|Mr. Deeds Goes to Town|
|Directed by||Frank Capra|
|Screenplay by||Robert Riskin|
|Based on||Opera Hat|
1935 story in American Magazine
by Clarence Budington Kelland
|Produced by||Frank Capra|
|Cinematography||Joseph Walker, a.s.c.|
|Edited by||Gene Havlick|
|Music by||Howard Jackson|
|Color process||Black and white|
|Distributed by||Columbia Pictures Corporation|
|Budget||$845,710 or $500,000|
|Box office||$2.5 million (rentals)|
Mr. Deeds Goes to Town is a 1936 American comedy-drama romance film directed by Frank Capra and starring Gary Cooper and Jean Arthur in her first featured role. Based on the 1935 short story "Opera Hat" by Clarence Budington Kelland, which appeared in serial form in The American Magazine, the screenplay was written by Robert Riskin in his fifth collaboration with Frank Capra.
During the Great Depression, Longfellow Deeds, the co-owner of a tallow works, part-time greeting card poet, and tuba-playing inhabitant of the hamlet of Mandrake Falls, Vermont, inherits 20 million dollars from his late uncle, Martin Semple. Semple's scheming attorney, John Cedar, locates Deeds and takes him to New York City. Cedar gives his cynical troubleshooter, ex-newspaperman Cornelius Cobb, the task of keeping reporters away from Deeds. Cobb is outfoxed by star reporter Louise "Babe" Bennett, who appeals to Deeds' romantic fantasy of rescuing a damsel in distress by masquerading as a poor worker named Mary Dawson. She pretends to faint from exhaustion after "walking all day to find a job" and worms her way into his confidence. Bennett proceeds to write a series of enormously popular articles on Longfellow, portraying him as a yokel who has suddenly inherited riches, and giving him the nickname "Cinderella Man".
Cedar tries to get Deeds' power of attorney in order to keep his own financial misdeeds secret. Deeds, however, proves to be a shrewd judge of character, easily fending off Cedar and other greedy opportunists. He wins Cobb's wholehearted respect and eventually Babe's love. She quits her job in shame, but before she can tell Deeds the truth about herself, Cobb finds it out and tells Deeds. Deeds is left heartbroken and decides to return to Mandrake Falls. After he has packed and is about to leave, a dispossessed farmer stomps into his mansion and threatens him with a gun. He expresses his scorn for the seemingly heartless, ultra-rich man, who will not lift a finger to help the multitudes of desperate poor. After the intruder comes to his senses, Deeds realizes what he can do with his troublesome fortune. He decides to provide fully equipped 10-acre (4-hectare) farms free to thousands of homeless families if they will work the land for three years.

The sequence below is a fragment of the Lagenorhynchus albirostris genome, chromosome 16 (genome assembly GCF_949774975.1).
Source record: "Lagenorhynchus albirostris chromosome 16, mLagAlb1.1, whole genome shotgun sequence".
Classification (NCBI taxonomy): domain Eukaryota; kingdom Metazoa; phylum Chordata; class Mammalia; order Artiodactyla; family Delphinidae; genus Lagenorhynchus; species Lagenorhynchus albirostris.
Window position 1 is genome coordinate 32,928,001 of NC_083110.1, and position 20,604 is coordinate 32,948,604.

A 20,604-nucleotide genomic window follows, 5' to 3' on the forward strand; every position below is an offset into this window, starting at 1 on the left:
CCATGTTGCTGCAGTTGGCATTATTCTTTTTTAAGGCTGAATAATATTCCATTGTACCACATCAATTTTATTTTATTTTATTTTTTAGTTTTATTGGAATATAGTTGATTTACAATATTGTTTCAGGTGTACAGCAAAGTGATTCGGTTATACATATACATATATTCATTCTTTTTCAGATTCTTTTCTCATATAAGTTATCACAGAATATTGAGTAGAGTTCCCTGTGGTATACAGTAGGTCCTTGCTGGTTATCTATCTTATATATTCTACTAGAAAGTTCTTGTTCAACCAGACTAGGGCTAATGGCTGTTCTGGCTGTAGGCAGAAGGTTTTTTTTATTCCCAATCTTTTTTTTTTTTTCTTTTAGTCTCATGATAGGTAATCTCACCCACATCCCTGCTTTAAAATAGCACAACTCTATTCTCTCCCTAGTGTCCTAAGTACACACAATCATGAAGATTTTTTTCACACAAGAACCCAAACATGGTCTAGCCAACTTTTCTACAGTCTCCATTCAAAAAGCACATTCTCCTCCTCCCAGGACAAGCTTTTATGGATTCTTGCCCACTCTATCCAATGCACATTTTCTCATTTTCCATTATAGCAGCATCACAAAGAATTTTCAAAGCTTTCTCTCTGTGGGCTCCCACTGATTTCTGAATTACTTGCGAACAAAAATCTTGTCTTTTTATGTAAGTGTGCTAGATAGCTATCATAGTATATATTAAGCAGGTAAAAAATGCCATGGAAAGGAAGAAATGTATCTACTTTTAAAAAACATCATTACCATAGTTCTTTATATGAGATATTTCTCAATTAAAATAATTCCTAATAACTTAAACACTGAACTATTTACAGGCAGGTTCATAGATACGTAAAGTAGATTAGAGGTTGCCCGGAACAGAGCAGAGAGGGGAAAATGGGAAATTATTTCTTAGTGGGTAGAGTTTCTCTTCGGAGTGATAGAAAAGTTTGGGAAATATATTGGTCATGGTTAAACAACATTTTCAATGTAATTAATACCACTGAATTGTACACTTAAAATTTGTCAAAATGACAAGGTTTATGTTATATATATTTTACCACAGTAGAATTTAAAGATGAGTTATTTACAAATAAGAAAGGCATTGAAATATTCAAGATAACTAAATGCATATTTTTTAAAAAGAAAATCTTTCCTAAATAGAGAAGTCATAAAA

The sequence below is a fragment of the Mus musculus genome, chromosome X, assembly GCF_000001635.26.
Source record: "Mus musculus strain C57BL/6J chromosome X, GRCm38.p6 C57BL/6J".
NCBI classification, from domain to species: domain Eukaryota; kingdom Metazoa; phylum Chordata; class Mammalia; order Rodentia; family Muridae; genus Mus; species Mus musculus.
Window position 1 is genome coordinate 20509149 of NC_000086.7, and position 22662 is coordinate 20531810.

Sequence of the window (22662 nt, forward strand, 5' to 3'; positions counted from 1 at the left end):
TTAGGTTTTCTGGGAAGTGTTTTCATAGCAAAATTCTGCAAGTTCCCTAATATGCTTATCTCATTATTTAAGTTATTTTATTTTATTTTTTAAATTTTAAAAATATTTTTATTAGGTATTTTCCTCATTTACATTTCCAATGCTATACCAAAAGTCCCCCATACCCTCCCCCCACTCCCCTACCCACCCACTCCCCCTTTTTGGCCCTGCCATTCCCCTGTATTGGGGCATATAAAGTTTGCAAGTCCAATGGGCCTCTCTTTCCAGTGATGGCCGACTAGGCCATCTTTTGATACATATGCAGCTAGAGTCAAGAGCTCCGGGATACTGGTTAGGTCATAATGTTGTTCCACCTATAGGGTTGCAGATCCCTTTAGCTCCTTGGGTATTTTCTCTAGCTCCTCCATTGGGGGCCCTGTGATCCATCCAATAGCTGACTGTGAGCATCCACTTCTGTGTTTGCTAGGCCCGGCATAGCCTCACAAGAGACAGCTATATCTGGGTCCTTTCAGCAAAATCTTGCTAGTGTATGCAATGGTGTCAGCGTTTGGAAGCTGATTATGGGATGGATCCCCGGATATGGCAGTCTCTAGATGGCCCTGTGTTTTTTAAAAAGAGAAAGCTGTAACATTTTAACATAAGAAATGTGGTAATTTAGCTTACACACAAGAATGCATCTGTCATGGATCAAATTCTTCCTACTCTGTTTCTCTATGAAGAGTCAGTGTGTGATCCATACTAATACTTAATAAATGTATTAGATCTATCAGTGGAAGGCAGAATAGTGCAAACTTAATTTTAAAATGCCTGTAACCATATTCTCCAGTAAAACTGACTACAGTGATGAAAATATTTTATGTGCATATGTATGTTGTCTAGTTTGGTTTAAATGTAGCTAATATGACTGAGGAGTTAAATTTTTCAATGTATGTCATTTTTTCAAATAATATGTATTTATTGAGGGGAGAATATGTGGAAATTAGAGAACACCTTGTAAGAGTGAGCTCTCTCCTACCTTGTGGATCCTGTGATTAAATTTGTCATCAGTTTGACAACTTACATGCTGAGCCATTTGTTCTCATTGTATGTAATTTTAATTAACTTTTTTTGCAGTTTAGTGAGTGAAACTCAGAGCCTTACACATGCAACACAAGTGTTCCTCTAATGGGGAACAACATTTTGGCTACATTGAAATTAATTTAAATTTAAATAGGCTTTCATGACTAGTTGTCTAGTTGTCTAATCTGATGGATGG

Cedar joins forces with Deeds' only other relative, Semple, and his domineering wife, in an attempt to have Deeds declared mentally incompetent. A sanity hearing is scheduled to determine who should control the fortune. During the hearing, Cedar calls an expert who diagnoses Deeds with manic depression based on Babe's articles and witnesses to his recent behavior. Though Deeds has pledged to defend himself, he refuses to speak. Babe speaks up passionately on his behalf, castigating herself for what she did to him. When he realizes that she truly loves him, he begins speaking, systematically punching holes in Cedar's case and then landing one in his face. The judge declares him to be not only sane, but "the sanest man who ever walked into this courtroom". Victorious, Deeds and Babe kiss.
Originally, Frank Capra intended to make Lost Horizon after Broadway Bill (1934), but lead actor Ronald Colman could not get out of his other filming commitments. Thus, Capra began adapting Mr. Deeds Goes to Town. As production began, the two lead actors were cast: Gary Cooper as Longfellow Deeds and Jean Arthur as Louise "Babe" Bennett/Mary Dawson. Cooper was Capra's "first, last and only choice" for the pivotal role of the eccentric Longfellow Deeds.
Arthur was not the first choice for the role, but Carole Lombard, the original female lead, quit the film just three days before principal photography, in favor of a starring role in My Man Godfrey. The first scenes shot on the Fox Studios' New England street lot were in place before Capra found his replacement heroine in a rush screening. The opening sequences had to be reshot when Capra decided against the broad comedy approach that had originally been written.